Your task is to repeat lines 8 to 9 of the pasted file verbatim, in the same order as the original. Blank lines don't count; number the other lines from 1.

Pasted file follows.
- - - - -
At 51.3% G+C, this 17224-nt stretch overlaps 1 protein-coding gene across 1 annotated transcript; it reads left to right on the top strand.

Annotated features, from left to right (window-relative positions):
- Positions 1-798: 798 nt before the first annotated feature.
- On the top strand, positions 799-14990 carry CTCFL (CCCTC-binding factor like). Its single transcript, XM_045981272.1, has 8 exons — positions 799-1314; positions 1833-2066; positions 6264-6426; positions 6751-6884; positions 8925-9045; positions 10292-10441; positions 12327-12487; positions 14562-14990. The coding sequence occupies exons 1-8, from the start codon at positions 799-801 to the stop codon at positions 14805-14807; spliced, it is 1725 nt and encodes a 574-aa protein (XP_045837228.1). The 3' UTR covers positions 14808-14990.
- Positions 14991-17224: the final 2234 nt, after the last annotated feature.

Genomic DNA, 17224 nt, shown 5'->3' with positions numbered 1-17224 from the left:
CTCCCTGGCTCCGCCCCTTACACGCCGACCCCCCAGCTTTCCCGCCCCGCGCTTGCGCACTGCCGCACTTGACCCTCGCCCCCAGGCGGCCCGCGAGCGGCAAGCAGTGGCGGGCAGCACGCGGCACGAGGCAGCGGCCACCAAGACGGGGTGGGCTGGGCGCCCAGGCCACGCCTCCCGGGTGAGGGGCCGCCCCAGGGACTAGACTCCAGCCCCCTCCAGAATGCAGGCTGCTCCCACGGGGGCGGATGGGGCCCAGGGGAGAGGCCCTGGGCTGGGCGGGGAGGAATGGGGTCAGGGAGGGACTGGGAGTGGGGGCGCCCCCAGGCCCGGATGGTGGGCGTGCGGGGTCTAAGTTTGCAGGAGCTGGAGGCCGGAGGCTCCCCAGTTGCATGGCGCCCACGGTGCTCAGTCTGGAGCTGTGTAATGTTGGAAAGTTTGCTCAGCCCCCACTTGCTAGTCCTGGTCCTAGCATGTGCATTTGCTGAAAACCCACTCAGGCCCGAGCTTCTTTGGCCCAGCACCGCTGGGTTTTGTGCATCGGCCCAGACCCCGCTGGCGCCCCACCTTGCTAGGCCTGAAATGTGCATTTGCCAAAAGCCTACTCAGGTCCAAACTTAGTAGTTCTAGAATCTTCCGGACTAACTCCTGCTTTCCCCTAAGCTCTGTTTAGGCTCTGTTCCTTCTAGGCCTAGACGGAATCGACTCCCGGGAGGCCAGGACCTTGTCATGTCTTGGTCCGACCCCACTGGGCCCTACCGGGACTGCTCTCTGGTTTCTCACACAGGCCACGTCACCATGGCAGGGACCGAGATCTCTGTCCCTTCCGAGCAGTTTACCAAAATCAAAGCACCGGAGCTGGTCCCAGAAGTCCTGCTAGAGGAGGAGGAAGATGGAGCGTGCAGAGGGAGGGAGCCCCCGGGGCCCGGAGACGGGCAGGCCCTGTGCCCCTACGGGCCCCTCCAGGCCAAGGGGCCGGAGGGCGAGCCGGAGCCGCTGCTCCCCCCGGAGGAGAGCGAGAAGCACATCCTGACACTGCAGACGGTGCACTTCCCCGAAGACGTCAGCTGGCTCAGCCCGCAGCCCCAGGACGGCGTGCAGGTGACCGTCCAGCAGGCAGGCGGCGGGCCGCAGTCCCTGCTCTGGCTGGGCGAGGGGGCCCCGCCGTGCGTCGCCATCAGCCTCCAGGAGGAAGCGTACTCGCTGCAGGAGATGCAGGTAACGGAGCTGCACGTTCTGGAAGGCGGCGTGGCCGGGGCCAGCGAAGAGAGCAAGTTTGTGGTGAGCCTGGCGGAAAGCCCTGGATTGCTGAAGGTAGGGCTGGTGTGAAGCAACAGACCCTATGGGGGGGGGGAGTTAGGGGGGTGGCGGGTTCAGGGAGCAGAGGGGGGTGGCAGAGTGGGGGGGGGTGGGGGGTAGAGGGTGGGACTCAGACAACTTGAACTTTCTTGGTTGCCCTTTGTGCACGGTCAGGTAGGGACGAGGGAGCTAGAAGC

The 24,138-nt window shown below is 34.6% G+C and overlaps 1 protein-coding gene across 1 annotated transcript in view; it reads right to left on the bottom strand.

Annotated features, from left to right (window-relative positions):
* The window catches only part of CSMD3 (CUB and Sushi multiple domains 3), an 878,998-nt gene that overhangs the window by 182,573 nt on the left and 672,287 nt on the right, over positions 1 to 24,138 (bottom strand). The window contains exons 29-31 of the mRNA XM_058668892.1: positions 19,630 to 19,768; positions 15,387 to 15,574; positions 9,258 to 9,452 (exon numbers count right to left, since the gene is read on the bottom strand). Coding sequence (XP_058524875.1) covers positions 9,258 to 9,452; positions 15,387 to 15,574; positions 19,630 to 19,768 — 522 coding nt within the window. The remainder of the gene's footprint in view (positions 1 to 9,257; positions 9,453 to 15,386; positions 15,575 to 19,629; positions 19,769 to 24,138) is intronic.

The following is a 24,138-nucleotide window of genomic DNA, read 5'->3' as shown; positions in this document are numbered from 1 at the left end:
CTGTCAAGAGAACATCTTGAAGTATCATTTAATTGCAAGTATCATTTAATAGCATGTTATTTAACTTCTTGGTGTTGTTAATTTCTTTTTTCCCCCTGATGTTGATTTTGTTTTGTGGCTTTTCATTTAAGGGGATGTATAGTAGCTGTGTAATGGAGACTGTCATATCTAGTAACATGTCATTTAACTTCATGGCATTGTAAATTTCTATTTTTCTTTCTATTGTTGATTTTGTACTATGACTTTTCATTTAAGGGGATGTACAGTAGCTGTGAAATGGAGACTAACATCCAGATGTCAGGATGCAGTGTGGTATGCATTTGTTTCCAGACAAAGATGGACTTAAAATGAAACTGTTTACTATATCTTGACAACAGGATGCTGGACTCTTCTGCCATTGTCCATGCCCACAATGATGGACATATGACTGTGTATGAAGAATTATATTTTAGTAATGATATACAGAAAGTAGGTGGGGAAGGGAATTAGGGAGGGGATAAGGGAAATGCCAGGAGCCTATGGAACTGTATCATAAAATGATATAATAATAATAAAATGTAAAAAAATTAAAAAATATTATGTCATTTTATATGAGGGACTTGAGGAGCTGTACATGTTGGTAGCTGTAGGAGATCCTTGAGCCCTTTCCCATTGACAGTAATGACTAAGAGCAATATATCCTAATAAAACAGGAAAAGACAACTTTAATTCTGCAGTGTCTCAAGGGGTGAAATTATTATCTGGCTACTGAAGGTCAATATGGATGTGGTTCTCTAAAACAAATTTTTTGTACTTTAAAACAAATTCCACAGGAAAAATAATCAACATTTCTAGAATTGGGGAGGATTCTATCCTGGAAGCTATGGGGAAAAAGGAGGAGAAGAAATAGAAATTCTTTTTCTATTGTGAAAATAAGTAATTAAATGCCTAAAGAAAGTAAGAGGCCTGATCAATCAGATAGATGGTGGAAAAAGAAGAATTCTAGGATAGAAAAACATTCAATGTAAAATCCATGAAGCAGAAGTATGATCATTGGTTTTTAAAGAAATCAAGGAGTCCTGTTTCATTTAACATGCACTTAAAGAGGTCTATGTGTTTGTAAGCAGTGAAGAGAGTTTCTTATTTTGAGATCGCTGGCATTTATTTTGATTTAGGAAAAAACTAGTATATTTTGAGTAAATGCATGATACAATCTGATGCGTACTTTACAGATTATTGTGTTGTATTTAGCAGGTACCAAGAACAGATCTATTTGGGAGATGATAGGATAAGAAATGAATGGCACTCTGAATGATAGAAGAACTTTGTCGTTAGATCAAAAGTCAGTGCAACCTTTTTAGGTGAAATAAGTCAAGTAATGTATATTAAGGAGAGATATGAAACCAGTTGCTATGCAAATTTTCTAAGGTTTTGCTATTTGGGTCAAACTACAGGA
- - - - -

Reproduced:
The 24,138-nt window shown below is 34.6% G+C and overlaps 1 protein-coding gene across 1 annotated transcript in view; it reads right to left on the bottom strand.

Annotated features, from left to right (window-relative positions):